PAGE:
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Joseph Cattin Cremant d'Alsace Rose

  • WE90
750ML / 12% ABV
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3.5 7 Ratings
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3.5 7 Ratings
750ML / 12% ABV

Winemaker Notes

Elegant salmon pink color with abundant and dynamic bubbles. The nose is fruity, especially favoring red fruits such as cherry and black currants. Refreshing and creamy palate with fruity aromas such as strawberries and lemon. A clean and long lasting finish.

Critical Acclaim

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WE 90
Wine Enthusiast
Rounded, balanced and harmonious flavors get top marks on this softly pink sparkler. Strawberries and cream, with shortbread and lemon, all unite in perfect unison. The dryness of the palate gives the flavors center stage and provides a fitting, structured autolytic background. This sparkler is classy and delicious, with an ultra clean and lasting finish.
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Joseph Cattin

Domaine Joseph Cattin

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Domaine Joseph Cattin, France
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In the late 17th century, François Cattin, born in Porrentruy, Switzerland, came to settle in this small Alsatian village of Voegtlinshoffen located 10 kilometers south of Colmar. In 1720, François Cattin decided to become a winemaker in addition to his job as a builder. The next 11 generations continued his legacy and this how the family business started!

Around 1850, Antoine Cattin decided to focus exclusively on the profession of winemaker. He marked the beginning of specialization that was carried on by by all his descendants. One of his son, Joseph took over the family-owned Estate. At the end of the 19th century, the phylloxera plague started to seriously damage the Alsatian vineyard. Joseph Cattin, having studied successfully, dedicated his time fighting against this plague. He became one of the pioneers of the Alsatian viticulture by beeing rewarded with the diploma of Vignoble modèle. His brother, Théodore, aimed for gastronomy by establishing the restaurant La Cigogne in Paris. This place, renowned for its famous Alsatian gastronomy, is well frequented with the Parisian upper class as well as many foreign guests. This place became then an excellent shop front to expose Alsatian wines from his brother Joseph. Joseph Cattin as a brand was born!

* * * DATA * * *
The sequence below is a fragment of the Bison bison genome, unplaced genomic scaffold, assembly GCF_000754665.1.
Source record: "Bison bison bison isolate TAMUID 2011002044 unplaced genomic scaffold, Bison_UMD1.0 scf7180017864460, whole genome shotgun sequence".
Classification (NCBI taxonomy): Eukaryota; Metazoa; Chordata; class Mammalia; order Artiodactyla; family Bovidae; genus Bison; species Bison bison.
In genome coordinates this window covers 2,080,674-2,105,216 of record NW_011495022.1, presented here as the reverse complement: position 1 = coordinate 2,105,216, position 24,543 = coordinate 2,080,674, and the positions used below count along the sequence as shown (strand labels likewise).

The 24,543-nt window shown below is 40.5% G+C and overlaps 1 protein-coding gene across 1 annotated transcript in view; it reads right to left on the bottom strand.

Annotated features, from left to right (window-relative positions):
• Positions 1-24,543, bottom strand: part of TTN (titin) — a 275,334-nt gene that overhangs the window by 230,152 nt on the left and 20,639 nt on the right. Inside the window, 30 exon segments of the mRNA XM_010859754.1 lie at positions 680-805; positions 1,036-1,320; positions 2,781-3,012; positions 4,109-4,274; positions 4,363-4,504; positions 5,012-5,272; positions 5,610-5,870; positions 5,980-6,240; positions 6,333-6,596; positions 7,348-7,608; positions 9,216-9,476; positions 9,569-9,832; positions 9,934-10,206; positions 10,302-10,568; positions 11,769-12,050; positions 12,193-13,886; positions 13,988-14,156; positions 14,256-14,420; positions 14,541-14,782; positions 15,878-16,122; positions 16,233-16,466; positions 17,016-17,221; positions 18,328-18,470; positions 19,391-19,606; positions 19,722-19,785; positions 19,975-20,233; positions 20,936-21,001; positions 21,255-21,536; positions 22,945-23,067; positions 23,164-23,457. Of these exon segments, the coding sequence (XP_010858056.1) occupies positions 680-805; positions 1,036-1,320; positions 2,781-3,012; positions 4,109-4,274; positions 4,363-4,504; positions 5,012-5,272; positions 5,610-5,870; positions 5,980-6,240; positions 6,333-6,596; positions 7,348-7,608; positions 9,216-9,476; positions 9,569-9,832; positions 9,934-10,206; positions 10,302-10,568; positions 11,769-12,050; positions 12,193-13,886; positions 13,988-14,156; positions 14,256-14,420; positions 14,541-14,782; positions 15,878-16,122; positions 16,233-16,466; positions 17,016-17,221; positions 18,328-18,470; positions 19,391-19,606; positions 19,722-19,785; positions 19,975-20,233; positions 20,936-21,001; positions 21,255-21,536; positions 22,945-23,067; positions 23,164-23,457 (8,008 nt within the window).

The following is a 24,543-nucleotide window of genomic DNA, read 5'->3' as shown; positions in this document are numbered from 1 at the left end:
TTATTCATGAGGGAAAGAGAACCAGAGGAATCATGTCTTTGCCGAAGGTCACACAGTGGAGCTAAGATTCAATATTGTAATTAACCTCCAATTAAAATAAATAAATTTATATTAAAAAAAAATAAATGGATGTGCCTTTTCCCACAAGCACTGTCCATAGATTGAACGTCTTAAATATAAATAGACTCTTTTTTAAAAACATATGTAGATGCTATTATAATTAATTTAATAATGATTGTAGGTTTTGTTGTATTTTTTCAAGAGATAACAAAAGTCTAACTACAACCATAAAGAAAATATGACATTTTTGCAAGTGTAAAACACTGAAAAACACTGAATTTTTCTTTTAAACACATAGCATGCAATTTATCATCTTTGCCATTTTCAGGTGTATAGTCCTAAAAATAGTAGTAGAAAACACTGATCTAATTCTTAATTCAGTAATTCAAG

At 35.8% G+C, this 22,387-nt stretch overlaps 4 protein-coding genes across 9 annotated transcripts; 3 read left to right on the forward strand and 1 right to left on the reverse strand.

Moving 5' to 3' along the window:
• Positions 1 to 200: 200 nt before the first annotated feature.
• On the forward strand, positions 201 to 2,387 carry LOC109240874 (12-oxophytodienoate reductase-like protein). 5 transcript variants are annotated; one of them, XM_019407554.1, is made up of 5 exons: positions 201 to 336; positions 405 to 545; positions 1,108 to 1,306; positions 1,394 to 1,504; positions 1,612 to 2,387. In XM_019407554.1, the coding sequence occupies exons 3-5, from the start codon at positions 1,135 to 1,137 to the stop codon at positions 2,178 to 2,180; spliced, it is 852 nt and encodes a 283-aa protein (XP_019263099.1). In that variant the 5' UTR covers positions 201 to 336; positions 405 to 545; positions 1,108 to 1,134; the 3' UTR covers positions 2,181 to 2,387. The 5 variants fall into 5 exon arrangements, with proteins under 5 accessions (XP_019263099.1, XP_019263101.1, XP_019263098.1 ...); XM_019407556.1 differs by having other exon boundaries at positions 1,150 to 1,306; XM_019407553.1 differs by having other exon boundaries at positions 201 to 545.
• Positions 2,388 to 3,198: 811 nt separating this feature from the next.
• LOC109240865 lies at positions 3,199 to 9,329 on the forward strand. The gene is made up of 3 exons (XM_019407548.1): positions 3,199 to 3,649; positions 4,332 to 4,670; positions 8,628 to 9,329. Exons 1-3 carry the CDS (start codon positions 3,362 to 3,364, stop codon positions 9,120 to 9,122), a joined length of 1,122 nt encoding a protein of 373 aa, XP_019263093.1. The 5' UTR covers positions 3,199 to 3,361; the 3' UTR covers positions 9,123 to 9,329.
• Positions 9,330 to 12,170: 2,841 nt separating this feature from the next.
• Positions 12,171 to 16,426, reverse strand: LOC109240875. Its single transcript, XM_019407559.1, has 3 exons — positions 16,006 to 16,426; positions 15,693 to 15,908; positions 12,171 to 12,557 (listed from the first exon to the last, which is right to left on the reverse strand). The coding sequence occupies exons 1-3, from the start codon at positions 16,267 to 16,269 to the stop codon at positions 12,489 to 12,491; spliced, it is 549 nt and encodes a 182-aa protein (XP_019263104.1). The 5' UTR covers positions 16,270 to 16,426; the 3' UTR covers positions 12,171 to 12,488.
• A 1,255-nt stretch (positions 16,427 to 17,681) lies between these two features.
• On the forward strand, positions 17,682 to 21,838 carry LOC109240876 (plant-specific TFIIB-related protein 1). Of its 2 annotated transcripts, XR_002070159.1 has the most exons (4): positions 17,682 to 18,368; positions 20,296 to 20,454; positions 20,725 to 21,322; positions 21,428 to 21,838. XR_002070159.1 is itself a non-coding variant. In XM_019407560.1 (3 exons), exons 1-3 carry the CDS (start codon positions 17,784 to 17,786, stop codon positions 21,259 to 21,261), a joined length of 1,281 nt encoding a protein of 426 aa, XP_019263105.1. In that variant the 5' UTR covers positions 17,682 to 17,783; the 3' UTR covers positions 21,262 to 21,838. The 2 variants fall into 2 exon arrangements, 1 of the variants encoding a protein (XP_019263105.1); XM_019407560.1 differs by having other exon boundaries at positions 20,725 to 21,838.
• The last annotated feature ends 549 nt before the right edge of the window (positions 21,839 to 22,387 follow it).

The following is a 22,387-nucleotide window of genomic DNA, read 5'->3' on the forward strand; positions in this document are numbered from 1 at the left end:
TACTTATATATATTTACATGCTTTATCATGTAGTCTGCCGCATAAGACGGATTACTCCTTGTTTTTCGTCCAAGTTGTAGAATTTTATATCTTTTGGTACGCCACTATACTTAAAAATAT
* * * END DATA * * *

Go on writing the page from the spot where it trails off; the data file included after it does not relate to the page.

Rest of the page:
After the death of Joseph, his son, Antoine, took over the company surrounded by 7 hectares of vines. Renowned winemaker for the quality his fine wines, Antoine truly cared for preserving the body and the uniqueness that create the originality of Alsatian wines.

In 1978, Jacques and Jean-Marie, grandsons of Joseph Cattin, took over the family-owned Estate; Jacques, as the manager and Jean- Marie running the vineyard operations. Jacques began at first to modernize the Cattin Winery; a new dynamic was created. In 25 years, means of production have completely been transformed and the vineyard has been spread over 60 hectares.

In 2007, Jacques Junior, joined the company after having studied engineering in agronomy and winemaking. In collaboration with his father, Jacques Cattin Senior, Jacques junior took charge of the wine-making and the financial department. His wife, Anaïs, graduated from a prestigious business school and with strong experiences toward international commerce, joined the company in 2012. She is currently responsible for international sales department.

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With its fairytale aesthetic, Germanic influence and strong emphasis on white wines, Alsace is one of France’s most unique viticultural regions. This hotly contested stretch of land running north to south on France’s northeastern border has spent much of its existence as German territory. Nestled in the rain shadow of the Vosges mountains, it is one of the driest regions of France but enjoys a long and cool growing season. Autumn humidity facilitates the development of “noble rot” for the production of late-picked sweet wines, Vendange Tardive and Sélection de Grains Nobles.